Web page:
Today in honor of Gregory Peck’s 100th birthday, I’m going to talk a bit about his two most well-known films, To Kill a Mockingbird and Roman Holiday. In doing so, I’m participating in the Hit Me With Your Best Shot series at The Film Experience for the first time! It’s a series I enjoy reading but never had the time to participate in, so I’m happy to join in on the fun for this special occasion. You can read a little more about the series here, which includes the rest of the month’s schedule.
ROMAN HOLIDAY (1953)
Directed by William Wyler
Cinematography by Franz Planer and Henri Alekan
This is the third time Princess Ann is shown in front of a mirror at this point in the movie. The first time we see her and a mirror is when she’s dancing at a ball at the beginning of the movie, though she’s not looking at herself at all. The second time is when she happens upon a hall of mirrors as she makes her escape from the palace, only briefly looking at herself before she leaves. But here, as she’s wandering around Rome, the mirror in the window captures her attention, and she really looks at her reflection. It’s here that she makes a decision for herself in regards to her appearance. Soon after when she gets her haircut, there’s a shot of her joyfully admiring her new look, but this time we don’t see her expression through a mirror.
One of Roman Holiday‘s best aspects is its on-location photography in Rome. Even in black-and-white, the Eternal City looks beautiful and conjures up my wanderlust. My favorite of the Roman locations in the film is The Spanish Steps, and Ann’s expression in this shot is practically a picture of me basking in the film’s images. Here she’s enjoying one of life’s simple pleasures, eating an ice cream cone on a warm day, something she probably doesn’t get to do very often as a royal. If I were picking a shot that best captures the film’s title, this would have been it.
Going into my re-watch for this post, I had a feeling that my best shot would come from the Mouth of Truth scene. It perfectly encapsulates the film, as both Princess Ann and Joe Bradley aren’t telling each other their true identities. As Joe says in the scene, the marble face supposedly bites off the hands of liars, which doesn’t bode well for both characters if it were a true lie detector. After Ann attempts to put her hand in the mouth, she tells Joe to try it first. As Joe slowly puts his hand in the mouth, a smile begins to grow on his face because he knows what’s going to happen next while Ann does not. This mirrors how Joe knows more about Ann than she realizes, while Ann is only aware of her own lies. The gag in this scene was a real one made by Gregory Peck to scare Audrey Hepburn into thinking he really lost his hand for a hot second, but it works impeccably well in the film’s context.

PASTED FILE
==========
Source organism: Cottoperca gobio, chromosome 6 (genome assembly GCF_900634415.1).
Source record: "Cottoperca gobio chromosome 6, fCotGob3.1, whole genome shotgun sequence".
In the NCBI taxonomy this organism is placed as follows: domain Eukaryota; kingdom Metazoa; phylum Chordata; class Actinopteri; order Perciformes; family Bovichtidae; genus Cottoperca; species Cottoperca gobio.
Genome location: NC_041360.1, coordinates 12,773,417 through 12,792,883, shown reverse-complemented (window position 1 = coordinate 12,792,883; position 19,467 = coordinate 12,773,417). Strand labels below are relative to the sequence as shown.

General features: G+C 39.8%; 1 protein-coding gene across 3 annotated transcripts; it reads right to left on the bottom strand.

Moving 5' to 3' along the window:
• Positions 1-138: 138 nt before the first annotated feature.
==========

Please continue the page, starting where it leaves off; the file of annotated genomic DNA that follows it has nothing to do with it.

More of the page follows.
TO KILL A MOCKINGBIRD (1962)
Directed by Robert Mulligan
Cinematography by Russell Harlan
The first shot comes at the beginning of the movie, where not much has happened, while the other shot comes from the last scene. Both images work as perfect bookends to the film as the curtains can symbolize Scout’s growth throughout the film. The curtains obstruct us from properly seeing Scout and Atticus in the first shot, similar to how Scout’s childhood innocence veils the way she experiences things. The movie ends with Atticus comforting Scout after a traumatic experience as they watch over an injured Jem. As we view them through the window, the curtains are drawn and we have a clearer picture of them, though the window panes still block us. Scout now has a better understanding of the world as the film comes to a close, but she still has more to learn as time goes on.
To Kill a Mockingbird is told from a child’s perspective, though we may catch onto what’s going on more than Scout. In this scene, Atticus guards Tom Robinson against a possible lynch mob, who show up at this moment. The shot is essentially from the point of view of Scout, Jem, and Dill, who are hiding in the bushes across the street, and it’s representative of how much Scout looks up to her father. Here Atticus is practically placed on a pedestal as he sits at the top of the steps, with the lamp beside him serving as a spotlight.
To me, this shot perfectly captures the characters of Jem and Scout as well as their relationship. As the older of the two, Jem is more aware of his surroundings and has a better grasp of the film’s events. He experiences a lot of things firsthand while Scout either doesn’t see what’s happening or is simply not around. In this scene where the children are attacked, Scout’s costume protects her from harm but hinders her vision. Throughout the film, both Atticus and Jem try their best to shield Scout from the evil in their town. But like her costume, their protection restricts her from fully comprehending what’s going on around her. It isn’t until she’s able to shed off her costume that she finds out about Boo’s true character, learning the truth on her own instead of relying purely on what is said about him.
Be sure to check out what others have chosen as their best shot from Roman Holiday and To Kill a Mockingbird here!
2 thoughts on “Hit Me With Your Best Shot – Gregory Peck Centennial”
Great post! I particularly like your interpretation of those two window shots in To Kill a Mockingbird, and seeing them together really brings out their similarities and differences.
Thank you! Both shots really struck me when I saw them, especially in their placements in the film.